Microsoft Is More Fun Than Nintendo
It’s strange how we’re talking about Nintendo again, and only because they’ve made a terrible loss. Before this, we hardly ever spoke about the company. They were just there.
I partially think that everyone is a bit Nintendo-mad at the moment because the losses made are basically a free ticket for anyone to say bad things about the Wii U. And people love to say bad things about the Wii U.
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In fact, most people blame the Wii U for the company’s financial failures. This includes the Nintendo president, Satoru Iwata, who spoke about the Wii U and how they let themselves down: “By looking at the current sales situation, I am aware that this is due to our lack of effort”.
Iwata noted that the company did not put enough effort into explaining the Wii U and what it is all about. The gamepad seemed to have been overlooked by, pretty much, everyone. And I agree.
Nintendo detailed a long-term growth plan, where GamesIndustry covered what it entails. My favourite idea from the plan is the flexible pricing system. Basically, Nintendo would like to offer cheaper games to those who buy more, through their online Nintendo ID system–a great idea to maximise the amount of people who have your game. It’s a supply/demand dream, in a way.
Then, another thing that the company noted was that they want to move into a different area to Microsoft and Sony. They want to live in their own little world, as noted with: “Instead, we should continue to make our best efforts to seek a blue ocean with no rivals and create a new market with innovative offerings.”
In essence, that line sums up both the Wii and the Wii U: steps in their own direction, never meant to be compared to, or with, the Xbox and PlayStation systems. It is just unfortunate that gamers struggled to understand the Wii U, as it is a system that was not really explained very well. Nintendo is not looking to compete, not directly at least. They wants their own products and gimmicks.
To be honest, despite the text above, I am a bit tired of Nintendo-talk. We’re all just speculating a lot, although, I am happy that the company released the statement linked above. It gives a bit of clarity on their ideas.
What is really intriguing to me, at the moment, is Microsoft and their efforts to expose their Xbox brand.
We recently saw a few people questioning the company’s actions in paying YouTubers to say nice things about its games and products. Then, we saw Microsoft offering up $100 towards the purchase of an Xbox One if the person buying trades in his/her PlayStation 3.
The first practice, that of paying YouTubers, is really interesting to me. I like the idea and I think it is a great initiative from Microsoft. Those accepting money to say nice things, I am weary–let that be known. To be clear, I am saying I would not accept money to say nice things, however if I was Microsoft, I would be trying to get others to say nice things by teasing them with the thought of money. I would prefer to be on that side of the relationship–it just seems more fun to me, to see what people will say for money.
A $100 towards the Xbox One purchase is a novel idea, however it’s just a ploy–if anything. The Xbox One costs $499, and that means that this whole idea of giving money towards the purchase is basically a way of Microsoft trying to get press from a ‘special deal’, without paying publications I might add.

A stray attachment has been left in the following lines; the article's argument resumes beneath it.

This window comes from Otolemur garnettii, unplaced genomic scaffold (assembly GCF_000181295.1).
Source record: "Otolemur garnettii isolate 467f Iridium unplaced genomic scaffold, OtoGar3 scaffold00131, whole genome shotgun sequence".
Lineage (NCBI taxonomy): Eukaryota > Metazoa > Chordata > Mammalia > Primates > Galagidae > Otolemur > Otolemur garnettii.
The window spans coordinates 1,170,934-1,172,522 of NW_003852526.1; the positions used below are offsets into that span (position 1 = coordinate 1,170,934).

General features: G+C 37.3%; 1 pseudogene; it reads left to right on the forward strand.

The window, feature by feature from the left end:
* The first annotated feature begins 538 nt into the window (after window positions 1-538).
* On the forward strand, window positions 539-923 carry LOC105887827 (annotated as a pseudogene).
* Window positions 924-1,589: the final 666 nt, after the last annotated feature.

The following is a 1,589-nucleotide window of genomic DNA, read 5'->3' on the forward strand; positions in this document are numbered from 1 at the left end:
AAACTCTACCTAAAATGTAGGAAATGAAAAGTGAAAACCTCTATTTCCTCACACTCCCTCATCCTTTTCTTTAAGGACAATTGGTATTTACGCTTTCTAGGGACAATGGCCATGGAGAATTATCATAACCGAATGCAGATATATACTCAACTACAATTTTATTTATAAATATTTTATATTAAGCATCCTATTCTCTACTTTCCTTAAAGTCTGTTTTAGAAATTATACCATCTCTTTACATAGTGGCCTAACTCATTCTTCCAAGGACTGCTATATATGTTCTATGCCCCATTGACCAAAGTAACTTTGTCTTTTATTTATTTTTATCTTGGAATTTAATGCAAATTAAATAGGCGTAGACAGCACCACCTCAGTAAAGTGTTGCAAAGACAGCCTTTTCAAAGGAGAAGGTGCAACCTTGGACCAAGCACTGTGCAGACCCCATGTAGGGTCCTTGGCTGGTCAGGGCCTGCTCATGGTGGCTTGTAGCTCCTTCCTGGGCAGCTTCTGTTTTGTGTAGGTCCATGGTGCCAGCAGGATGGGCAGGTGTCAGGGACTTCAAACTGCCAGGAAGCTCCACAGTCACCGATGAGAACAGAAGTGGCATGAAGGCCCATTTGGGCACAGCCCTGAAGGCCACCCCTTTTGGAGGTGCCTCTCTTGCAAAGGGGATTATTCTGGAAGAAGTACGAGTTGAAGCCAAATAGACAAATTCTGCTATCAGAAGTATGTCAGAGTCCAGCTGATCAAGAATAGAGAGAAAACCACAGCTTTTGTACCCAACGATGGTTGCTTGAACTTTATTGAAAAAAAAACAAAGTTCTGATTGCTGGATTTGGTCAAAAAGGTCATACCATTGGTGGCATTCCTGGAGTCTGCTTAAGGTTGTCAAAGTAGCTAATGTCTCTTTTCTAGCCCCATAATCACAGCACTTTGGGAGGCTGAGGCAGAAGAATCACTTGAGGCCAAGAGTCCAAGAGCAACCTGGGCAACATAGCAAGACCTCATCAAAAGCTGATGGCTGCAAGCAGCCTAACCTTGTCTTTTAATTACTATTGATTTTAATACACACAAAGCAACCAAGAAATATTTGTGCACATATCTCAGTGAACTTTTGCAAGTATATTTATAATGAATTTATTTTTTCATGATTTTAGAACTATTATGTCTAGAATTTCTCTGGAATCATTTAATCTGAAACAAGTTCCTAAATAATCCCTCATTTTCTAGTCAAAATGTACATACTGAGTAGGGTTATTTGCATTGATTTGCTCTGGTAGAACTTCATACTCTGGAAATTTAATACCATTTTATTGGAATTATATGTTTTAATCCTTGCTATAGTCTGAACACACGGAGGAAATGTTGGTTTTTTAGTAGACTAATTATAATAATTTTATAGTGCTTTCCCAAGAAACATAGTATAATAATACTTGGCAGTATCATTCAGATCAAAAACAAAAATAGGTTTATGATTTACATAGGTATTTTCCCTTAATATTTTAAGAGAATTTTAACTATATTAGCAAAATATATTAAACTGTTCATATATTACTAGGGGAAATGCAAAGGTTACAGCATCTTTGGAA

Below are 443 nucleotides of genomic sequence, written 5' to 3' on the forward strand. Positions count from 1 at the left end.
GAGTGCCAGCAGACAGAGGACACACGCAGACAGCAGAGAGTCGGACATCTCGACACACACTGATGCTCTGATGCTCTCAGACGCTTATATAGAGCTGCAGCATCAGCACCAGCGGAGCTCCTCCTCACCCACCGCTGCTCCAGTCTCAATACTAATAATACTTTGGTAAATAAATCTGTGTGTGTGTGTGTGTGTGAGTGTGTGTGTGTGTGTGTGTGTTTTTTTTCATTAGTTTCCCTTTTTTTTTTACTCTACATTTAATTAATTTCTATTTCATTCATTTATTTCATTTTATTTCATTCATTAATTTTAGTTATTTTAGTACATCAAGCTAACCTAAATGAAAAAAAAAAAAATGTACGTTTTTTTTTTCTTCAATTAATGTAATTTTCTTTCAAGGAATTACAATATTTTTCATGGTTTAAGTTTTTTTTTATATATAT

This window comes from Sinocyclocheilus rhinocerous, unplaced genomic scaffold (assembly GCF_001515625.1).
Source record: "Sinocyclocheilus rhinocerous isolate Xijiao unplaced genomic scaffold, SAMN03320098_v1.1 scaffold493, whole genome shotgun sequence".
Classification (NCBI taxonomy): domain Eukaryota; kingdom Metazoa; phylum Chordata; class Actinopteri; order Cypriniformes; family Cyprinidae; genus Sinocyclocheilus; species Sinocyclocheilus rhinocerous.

Microsoft is promoting the Xbox brand a lot. They ran into a bit of trouble last year with all their policies, and it seems that the changes to the policies were indeed beneficial. As it stands, it feels as if Microsoft is not trying to prove that they are the best, or anything of the sort, instead they are trying to have their name said, written, featured, and whatever else, anywhere they can, and as much as they can. It feels as if the idea of marketing has shifted from ‘good’ to rather ‘just get out there, in whatever way possible’.
Perhaps Microsoft learnt that although they suffered bad publicity with worrying secondhand games and always-online policies, it wasn’t ever really bad: they still sold a lot of consoles in the regions they wanted to. Or, if that’s not the case, there’s rumours that Microsoft wants to get rid of the Xbox company, so that means that whatever Microsoft does, it doesn’t matter. Either they can turn Xbox around to make a lot of money, or they sell it off with whatever reputation it has.
Following that is the release of the console in South Africa. Xbox One to arrive in October–it is rumoured? Rather late than never, and in a way, I am indifferent, because Microsoft probably knows that South Africa isn’t an early-adoption region, I mean we’re still arguing whether or not to call them next- or current-generation consoles. My worries include that it may have limited functionality and features because knowing American companies, everything is always region locked.
The fact that Microsoft can and wants to choose specific regions to release to first, second and at some other point in time just shows that the company is playing its own game: cater to whoever they want, however they want. And it seems that they want to dominate in their main, first release regions.
So, yes, as of late Microsoft has been far more intriguing than Nintendo. Nintendo has a lot of money, they will be more than alright. With Microsoft, however, it is fun to watch them trip and fall over every little bit of media attention they can get. I wouldn’t be surprised if a new, big scandal leaked soon.
And there’s Sony, just sitting in as many regions as possible–not at all worried about trying hard for media attention, because they’re already in all the available markets.
And in case you’re worried about any of this, here’s a video of a guy who literally doesn’t care about anything.